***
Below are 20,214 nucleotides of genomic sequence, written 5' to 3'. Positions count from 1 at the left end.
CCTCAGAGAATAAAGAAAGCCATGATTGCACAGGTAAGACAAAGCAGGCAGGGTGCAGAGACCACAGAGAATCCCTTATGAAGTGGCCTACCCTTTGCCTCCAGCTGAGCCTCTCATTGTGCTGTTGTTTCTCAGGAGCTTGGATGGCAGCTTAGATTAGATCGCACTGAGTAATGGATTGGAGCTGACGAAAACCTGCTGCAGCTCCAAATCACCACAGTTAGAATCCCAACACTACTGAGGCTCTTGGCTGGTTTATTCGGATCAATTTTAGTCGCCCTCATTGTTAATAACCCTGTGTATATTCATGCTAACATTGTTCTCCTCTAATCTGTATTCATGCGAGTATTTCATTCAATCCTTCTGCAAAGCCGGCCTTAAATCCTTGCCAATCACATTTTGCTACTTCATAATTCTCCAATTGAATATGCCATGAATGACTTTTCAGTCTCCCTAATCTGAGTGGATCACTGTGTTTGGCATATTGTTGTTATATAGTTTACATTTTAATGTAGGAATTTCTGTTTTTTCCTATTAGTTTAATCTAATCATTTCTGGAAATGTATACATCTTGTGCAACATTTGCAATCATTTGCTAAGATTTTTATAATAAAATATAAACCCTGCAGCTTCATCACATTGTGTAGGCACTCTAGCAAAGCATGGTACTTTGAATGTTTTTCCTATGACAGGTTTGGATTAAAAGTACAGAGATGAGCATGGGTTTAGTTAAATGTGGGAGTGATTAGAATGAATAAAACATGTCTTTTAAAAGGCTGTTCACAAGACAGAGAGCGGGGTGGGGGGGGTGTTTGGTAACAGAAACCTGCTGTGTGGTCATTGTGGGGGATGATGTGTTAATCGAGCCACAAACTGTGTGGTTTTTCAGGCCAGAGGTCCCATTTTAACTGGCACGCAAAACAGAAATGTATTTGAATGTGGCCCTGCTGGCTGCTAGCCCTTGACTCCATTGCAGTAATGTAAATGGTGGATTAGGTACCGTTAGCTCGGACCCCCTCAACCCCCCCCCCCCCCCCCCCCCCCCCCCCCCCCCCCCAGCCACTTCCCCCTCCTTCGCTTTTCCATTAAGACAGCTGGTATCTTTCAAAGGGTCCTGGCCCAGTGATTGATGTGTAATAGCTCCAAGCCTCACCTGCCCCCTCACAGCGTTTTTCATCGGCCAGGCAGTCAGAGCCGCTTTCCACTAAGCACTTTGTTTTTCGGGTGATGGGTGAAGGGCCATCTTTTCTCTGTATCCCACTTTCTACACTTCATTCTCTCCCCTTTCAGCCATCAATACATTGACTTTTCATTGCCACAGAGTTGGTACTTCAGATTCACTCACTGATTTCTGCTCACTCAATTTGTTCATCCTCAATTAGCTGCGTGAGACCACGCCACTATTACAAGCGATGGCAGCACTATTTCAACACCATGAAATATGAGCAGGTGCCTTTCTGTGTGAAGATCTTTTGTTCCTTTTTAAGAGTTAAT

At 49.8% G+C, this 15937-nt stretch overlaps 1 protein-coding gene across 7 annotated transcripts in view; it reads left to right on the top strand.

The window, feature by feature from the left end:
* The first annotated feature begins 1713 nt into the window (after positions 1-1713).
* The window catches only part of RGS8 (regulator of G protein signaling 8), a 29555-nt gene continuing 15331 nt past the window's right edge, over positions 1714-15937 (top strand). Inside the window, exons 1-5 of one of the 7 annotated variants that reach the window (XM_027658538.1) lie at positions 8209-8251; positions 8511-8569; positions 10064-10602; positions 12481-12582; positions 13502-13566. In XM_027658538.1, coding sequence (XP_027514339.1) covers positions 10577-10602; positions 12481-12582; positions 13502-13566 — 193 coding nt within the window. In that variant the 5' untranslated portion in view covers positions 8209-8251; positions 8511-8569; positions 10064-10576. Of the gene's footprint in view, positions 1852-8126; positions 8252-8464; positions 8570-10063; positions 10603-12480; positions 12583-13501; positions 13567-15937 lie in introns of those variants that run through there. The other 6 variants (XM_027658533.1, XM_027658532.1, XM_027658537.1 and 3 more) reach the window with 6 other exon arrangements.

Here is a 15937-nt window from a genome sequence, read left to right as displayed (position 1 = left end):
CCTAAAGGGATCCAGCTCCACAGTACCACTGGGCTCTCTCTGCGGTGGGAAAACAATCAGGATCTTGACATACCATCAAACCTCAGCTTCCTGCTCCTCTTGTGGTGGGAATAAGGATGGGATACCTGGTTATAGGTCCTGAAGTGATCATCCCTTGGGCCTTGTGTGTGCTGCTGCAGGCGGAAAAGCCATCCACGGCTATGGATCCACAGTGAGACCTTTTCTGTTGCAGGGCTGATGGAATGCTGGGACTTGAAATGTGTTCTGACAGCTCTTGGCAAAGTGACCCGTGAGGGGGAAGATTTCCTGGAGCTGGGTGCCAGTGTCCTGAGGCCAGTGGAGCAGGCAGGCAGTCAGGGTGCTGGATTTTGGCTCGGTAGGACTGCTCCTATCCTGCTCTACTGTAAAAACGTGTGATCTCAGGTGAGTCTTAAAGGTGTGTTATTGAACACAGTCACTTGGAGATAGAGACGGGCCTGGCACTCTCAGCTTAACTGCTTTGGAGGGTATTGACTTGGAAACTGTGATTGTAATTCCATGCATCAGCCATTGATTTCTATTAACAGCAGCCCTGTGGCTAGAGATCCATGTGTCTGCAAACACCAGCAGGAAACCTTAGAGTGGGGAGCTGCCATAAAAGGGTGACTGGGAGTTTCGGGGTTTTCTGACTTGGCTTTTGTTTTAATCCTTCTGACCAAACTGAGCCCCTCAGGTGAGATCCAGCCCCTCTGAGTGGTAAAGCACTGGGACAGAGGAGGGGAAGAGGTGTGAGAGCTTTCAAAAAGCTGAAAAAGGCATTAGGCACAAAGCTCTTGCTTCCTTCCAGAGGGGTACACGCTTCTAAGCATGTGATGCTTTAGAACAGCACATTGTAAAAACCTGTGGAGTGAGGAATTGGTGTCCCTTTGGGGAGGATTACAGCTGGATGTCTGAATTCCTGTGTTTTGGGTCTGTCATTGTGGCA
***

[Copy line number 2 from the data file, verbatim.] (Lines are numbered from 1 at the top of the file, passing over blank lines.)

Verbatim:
CCTCAGAGAATAAAGAAAGCCATGATTGCACAGGTAAGACAAAGCAGGCAGGGTGCAGAGACCACAGAGAATCCCTTATGAAGTGGCCTACCCTTTGCCTCCAGCTGAGCCTCTCATTGTGCTGTTGTTTCTCAGGAGCTTGGATGGCAGCTTAGATTAGATCGCACTGAGTAATGGATTGGAGCTGACGAAAACCTGCTGCAGCTCCAAATCACCACAGTTAGAATCCCAACACTACTGAGGCTCTTGGCTGGTTTATTCGGATCAATTTTAGTCGCCCTCATTGTTAATAACCCTGTGTATATTCATGCTAACATTGTTCTCCTCTAATCTGTATTCATGCGAGTATTTCATTCAATCCTTCTGCAAAGCCGGCCTTAAATCCTTGCCAATCACATTTTGCTACTTCATAATTCTCCAATTGAATATGCCATGAATGACTTTTCAGTCTCCCTAATCTGAGTGGATCACTGTGTTTGGCATATTGTTGTTATATAGTTTACATTTTAATGTAGGAATTTCTGTTTTTTCCTATTAGTTTAATCTAATCATTTCTGGAAATGTATACATCTTGTGCAACATTTGCAATCATTTGCTAAGATTTTTATAATAAAATATAAACCCTGCAGCTTCATCACATTGTGTAGGCACTCTAGCAAAGCATGGTACTTTGAATGTTTTTCCTATGACAGGTTTGGATTAAAAGTACAGAGATGAGCATGGGTTTAGTTAAATGTGGGAGTGATTAGAATGAATAAAACATGTCTTTTAAAAGGCTGTTCACAAGACAGAGAGCGGGGTGGGGGGGGTGTTTGGTAACAGAAACCTGCTGTGTGGTCATTGTGGGGGATGATGTGTTAATCGAGCCACAAACTGTGTGGTTTTTCAGGCCAGAGGTCCCATTTTAACTGGCACGCAAAACAGAAATGTATTTGAATGTGGCCCTGCTGGCTGCTAGCCCTTGACTCCATTGCAGTAATGTAAATGGTGGATTAGGTACCGTTAGCTCGGACCCCCTCAACCCCCCCCCCCCCCCCCCCCCCCCCCCCCCCCCCCCAGCCACTTCCCCCTCCTTCGCTTTTCCATTAAGACAGCTGGTATCTTTCAAAGGGTCCTGGCCCAGTGATTGATGTGTAATAGCTCCAAGCCTCACCTGCCCCCTCACAGCGTTTTTCATCGGCCAGGCAGTCAGAGCCGCTTTCCACTAAGCACTTTGTTTTTCGGGTGATGGGTGAAGGGCCATCTTTTCTCTGTATCCCACTTTCTACACTTCATTCTCTCCCCTTTCAGCCATCAATACATTGACTTTTCATTGCCACAGAGTTGGTACTTCAGATTCACTCACTGATTTCTGCTCACTCAATTTGTTCATCCTCAATTAGCTGCGTGAGACCACGCCACTATTACAAGCGATGGCAGCACTATTTCAACACCATGAAATATGAGCAGGTGCCTTTCTGTGTGAAGATCTTTTGTTCCTTTTTAAGAGTTAAT